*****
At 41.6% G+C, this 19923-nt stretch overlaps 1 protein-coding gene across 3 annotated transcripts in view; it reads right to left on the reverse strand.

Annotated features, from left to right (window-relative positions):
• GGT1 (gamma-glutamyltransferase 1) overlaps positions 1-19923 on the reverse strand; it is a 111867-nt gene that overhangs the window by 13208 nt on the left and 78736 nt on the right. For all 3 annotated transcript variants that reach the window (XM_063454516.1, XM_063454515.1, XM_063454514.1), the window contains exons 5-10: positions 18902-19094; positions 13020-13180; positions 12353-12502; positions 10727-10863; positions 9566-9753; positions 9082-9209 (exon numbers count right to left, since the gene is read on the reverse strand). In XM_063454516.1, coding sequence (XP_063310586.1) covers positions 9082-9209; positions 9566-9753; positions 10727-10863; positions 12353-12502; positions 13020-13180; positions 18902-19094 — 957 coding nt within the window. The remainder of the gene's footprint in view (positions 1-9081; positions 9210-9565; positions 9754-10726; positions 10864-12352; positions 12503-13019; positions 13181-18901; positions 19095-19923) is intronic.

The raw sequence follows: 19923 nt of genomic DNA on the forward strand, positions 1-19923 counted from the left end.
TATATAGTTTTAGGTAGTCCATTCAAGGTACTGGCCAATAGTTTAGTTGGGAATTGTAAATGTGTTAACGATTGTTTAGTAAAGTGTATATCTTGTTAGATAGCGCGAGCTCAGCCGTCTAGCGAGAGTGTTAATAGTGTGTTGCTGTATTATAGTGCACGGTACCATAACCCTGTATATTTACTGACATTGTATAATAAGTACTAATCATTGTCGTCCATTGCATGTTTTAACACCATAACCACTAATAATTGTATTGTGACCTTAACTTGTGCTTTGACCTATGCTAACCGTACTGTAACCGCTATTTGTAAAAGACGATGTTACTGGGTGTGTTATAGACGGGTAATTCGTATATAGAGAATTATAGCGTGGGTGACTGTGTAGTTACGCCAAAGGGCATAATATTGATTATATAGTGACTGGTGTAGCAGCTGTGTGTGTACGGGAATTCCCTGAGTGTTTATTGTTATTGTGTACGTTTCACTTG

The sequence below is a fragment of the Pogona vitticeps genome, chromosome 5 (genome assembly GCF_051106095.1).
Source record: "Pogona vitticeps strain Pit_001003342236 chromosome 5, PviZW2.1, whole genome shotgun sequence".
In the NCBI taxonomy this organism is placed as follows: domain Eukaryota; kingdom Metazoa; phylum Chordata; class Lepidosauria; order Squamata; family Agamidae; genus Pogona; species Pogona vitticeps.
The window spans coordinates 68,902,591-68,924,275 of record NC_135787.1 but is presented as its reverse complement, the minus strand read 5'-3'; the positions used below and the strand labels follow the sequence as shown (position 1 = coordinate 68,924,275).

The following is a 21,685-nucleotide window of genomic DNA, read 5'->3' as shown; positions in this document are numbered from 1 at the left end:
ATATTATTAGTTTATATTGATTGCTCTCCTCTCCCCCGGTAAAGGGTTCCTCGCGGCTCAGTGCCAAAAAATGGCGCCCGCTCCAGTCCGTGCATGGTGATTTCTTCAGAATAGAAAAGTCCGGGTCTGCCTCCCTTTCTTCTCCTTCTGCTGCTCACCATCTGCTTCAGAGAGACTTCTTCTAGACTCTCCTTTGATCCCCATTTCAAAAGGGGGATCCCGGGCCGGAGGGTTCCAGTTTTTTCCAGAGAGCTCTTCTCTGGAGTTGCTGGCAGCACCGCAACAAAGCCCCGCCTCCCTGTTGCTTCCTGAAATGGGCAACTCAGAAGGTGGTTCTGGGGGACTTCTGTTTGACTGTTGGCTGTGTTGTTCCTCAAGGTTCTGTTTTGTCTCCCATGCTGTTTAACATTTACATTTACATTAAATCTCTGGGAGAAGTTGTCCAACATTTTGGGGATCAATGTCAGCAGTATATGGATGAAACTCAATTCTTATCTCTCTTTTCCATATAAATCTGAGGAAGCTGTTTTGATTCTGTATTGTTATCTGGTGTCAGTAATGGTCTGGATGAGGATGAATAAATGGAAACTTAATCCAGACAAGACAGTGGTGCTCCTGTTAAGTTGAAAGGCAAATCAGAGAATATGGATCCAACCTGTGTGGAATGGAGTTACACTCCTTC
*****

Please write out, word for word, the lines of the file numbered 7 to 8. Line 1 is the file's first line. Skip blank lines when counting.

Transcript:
Source record: "Pogona vitticeps strain Pit_001003342236 chromosome 5, PviZW2.1, whole genome shotgun sequence".
In the NCBI taxonomy this organism is placed as follows: domain Eukaryota; kingdom Metazoa; phylum Chordata; class Lepidosauria; order Squamata; family Agamidae; genus Pogona; species Pogona vitticeps.